5 Differences Between the Rich and Middle Class
According to a study conducted by the Pew Charitable Trust, the percentage of middle class households has shrunk in all 50 states since the year 2000.
This becomes even more significant when you consider that the median income has also dropped in most states, when adjusted for inflation.
Yup, it appears we’re moving closer towards a two-tiered society – rich and poor … with the middle class slowly starting to evaporate.
That old saying … “The Rich Get Richer, and the Poor Get Poorer” has started to play itself out right here in the good ole US of A.
So how do you insure ending up on the “rich side” of the ledger?
The answer to that can be a whole book, but for now, one thing I can tell you for sure is that you MUST begin or continue emulating the psychology, habits, and rituals of the rich … if you want to end up rich!
Here are some differences between the rich and the middle class to learn from …
1. The Middle Class Climb the Corporate Ladder, the Rich Own the Ladder
The middle class tends to work for “the man”. The rich tend to ‘BE THE MAN”.
So who is the prototypical American Millionaire? In “The Millionaire Next Door”, author Thomas Stanley found the following:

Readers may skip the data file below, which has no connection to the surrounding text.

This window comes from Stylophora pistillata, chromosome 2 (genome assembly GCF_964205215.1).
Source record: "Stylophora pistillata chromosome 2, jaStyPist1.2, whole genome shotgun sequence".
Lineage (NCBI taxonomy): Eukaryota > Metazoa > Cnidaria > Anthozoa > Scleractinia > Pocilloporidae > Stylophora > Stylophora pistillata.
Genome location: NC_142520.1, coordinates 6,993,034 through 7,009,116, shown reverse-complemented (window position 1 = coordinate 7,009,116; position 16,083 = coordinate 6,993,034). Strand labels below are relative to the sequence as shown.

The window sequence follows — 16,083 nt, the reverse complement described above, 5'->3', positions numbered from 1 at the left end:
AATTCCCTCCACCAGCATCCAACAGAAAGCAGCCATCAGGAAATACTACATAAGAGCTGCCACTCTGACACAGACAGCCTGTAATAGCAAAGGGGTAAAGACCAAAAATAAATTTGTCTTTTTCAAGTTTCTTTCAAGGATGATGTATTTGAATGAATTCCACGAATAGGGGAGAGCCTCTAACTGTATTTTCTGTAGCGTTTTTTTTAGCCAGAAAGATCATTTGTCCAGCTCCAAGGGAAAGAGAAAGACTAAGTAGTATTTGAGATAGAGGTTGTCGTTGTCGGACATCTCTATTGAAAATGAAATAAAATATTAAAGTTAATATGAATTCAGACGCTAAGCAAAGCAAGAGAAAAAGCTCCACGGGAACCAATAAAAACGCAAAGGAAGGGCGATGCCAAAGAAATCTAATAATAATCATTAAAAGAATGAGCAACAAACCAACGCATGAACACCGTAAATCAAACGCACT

* 1 in 5 are retired.
* About two-thirds who are currently working are self-employed.
* 3 out of 4 who are self-employed consider themselves to be entrepreneurs.
* Most of the others are self-employed professionals, such as doctors and accountants.
* Many of the types of businesses they own (or owned) would be considered very normal (or even dull!), including: Welders, contractors, auctioneers, rice farmers, owners of mobile-home parks, pest controllers, coin and stamp dealers, paving contractors, etc.
2. The Middle Class are Friends with Everyone, the Rich Choose Wisely
Many years ago, I remember hearing that who you are is who you associate with. I didn’t quite believe it at the time, but man is this so true!
The power of association, I’ve come to discover, is without a doubt one of the biggest factors that determines your plight in life.
Want to be an optimist that mostly sees the great possibilities in life? It’ll be difficult if you’re hanging around a bunch of pessimists and downers.
Have a goal of being in a dream relationship? Might be kinda tough if you’re spending a lot of time with single or divorced people who tend to bitch and complain about their ex’s and past relationships all day … and then not do much to improve things.
Ever find yourself stuck at a certain income level that you can’t break the ceiling on? Take a look at the incomes of the 5 closest people you associate with most for a clue on why.
Want to create wealth? It’ll be tough if you’re not hanging around with, studying, and/or emulating wealthy people.
I know this is easier said than done sometimes, because the ones dragging us down are oftentimes the ones closest to us (spouse, family, friends, co-workers, neighbors, etc).
I’m not saying cast them away necessarily, but you CAN begin limiting your exposure … and start seeking out relationships that can help propel you instead.